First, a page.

A SOTU flip-flop on military benefits


Tim Grieve
February 3, 2005 1:58AM (UTC)

In his State of the Union address tonight, George W. Bush will call on Congress to increase the benefits paid to families of soldiers killed in Iraq. It's a good idea. But it was a good idea a year ago, too, when John Kerry was supporting an increase in death benefits and the Bush administration was saying no.

In a speech last March, Kerry said that, if he were elected president, he would "sign legislation to provide for those families who suffer a loss in war." The Kerry plan would have included, as Bush's new plan does, a dramatic increase in the amount of life insurance payable to the families of service members who die in the line of duty.

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That wasn't what the White House wanted then. As the Army Times noted a couple of years ago, the Bush White House is effusive when it comes to praising members of the military but cheap when it comes to paying them. When Congress voted to increase the death benefit for military families from $6,000 to $12,000 in 2003, the administration objected on the grounds that the increase would "undermine each military department's determination of whether such additional benefits are warranted and appropriate." When Alabama Sen. Jeff Sessions tried to persuade the Pentagon to go along with a bigger death benefit and higher insurance payouts last year, he was told that Defense Department officials weren't ready to move forward yet.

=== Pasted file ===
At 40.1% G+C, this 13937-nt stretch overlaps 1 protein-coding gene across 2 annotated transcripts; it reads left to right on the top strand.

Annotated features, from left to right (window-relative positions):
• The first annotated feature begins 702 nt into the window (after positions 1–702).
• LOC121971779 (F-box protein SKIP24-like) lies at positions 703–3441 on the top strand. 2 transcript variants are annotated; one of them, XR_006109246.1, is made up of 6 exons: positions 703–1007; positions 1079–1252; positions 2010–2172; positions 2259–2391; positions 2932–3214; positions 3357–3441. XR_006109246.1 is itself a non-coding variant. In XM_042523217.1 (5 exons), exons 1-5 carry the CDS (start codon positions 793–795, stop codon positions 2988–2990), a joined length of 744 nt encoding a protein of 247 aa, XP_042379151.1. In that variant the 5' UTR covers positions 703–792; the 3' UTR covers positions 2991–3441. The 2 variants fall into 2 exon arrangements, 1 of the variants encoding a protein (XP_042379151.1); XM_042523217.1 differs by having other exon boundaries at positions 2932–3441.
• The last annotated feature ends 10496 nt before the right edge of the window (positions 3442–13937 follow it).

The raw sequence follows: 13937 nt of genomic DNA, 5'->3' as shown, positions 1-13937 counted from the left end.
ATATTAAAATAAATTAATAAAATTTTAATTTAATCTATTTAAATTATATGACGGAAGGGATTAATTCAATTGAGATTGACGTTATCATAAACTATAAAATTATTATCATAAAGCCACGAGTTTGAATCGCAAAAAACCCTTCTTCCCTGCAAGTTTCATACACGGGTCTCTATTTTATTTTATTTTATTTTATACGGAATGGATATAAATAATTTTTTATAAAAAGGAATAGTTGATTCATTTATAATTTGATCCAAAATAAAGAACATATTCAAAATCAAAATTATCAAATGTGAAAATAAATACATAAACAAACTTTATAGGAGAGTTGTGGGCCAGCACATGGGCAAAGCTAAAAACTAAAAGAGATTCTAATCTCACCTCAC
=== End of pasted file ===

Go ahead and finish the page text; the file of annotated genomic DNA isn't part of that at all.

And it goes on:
Now, with many Americans questioning whether the war was worth the lives it has cost, the White House understands that it can't afford to have the families of fallen soldiers appearing on TV in poverty. Bush will vow to take care of those families tonight. He'll make it sound like a moral imperative. And it is -- just as Jeff Sessions and John Kerry and a host of others have been saying for way too long.


Tim Grieve

Tim Grieve is a senior writer and the author of Salon's War Room blog.

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